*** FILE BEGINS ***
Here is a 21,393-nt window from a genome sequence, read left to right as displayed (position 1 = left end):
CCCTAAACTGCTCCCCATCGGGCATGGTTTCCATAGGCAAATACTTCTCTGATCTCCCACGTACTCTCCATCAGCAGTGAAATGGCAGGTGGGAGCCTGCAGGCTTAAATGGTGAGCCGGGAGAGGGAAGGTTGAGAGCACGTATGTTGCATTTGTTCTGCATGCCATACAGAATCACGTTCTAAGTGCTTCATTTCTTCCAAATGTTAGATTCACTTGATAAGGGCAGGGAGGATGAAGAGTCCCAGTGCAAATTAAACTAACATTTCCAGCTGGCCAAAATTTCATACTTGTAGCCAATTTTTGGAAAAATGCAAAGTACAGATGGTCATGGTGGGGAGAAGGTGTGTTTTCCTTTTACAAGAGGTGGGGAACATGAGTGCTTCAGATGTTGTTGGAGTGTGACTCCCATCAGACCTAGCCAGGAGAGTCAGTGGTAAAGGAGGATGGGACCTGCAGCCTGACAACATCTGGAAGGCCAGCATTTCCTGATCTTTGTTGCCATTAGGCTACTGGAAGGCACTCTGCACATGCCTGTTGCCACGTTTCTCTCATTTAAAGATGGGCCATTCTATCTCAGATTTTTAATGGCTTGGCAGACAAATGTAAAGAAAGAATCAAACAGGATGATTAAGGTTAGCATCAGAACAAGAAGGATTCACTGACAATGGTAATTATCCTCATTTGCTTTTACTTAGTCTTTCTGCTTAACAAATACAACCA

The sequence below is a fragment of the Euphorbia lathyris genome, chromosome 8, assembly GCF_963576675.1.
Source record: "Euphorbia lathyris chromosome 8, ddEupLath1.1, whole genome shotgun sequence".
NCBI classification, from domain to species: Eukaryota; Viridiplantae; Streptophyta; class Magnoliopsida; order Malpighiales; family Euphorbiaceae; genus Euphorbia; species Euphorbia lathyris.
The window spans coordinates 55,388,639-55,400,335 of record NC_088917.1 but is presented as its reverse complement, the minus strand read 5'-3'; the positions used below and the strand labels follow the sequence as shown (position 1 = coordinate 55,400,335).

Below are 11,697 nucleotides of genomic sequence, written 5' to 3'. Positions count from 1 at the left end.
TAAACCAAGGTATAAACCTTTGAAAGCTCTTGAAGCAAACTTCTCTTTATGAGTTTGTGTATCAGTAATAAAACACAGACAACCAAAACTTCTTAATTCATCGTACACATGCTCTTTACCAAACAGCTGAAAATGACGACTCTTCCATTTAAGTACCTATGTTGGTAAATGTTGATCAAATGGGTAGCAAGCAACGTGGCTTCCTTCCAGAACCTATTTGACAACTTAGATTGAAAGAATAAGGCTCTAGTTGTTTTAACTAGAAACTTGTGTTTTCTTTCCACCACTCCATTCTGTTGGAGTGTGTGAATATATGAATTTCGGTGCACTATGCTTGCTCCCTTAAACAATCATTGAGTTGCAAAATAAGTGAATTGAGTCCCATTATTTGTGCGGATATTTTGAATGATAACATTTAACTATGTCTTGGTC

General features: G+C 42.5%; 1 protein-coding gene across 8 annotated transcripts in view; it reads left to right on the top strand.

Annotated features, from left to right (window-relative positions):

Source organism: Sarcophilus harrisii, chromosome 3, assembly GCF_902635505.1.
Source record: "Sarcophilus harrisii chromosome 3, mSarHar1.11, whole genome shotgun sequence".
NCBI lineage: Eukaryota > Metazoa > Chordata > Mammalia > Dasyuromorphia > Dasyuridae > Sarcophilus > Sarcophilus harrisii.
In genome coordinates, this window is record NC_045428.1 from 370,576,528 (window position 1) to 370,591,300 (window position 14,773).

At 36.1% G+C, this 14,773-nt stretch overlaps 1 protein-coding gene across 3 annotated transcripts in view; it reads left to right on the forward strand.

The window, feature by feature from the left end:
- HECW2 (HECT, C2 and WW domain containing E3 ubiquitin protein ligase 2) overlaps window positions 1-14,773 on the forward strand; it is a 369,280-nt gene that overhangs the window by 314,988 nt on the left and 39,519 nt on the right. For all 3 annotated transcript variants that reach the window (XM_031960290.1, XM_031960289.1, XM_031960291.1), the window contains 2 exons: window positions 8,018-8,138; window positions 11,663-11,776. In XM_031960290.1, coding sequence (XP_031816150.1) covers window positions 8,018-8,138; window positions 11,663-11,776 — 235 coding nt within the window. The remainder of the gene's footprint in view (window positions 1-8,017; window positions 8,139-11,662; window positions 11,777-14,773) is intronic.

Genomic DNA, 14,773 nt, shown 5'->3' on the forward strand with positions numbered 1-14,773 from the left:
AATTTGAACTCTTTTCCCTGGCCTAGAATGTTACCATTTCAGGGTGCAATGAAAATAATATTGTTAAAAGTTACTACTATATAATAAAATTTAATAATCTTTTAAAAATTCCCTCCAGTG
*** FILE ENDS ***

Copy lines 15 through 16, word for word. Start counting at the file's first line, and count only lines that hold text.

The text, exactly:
At 36.1% G+C, this 14,773-nt stretch overlaps 1 protein-coding gene across 3 annotated transcripts in view; it reads left to right on the forward strand.

The window, feature by feature from the left end: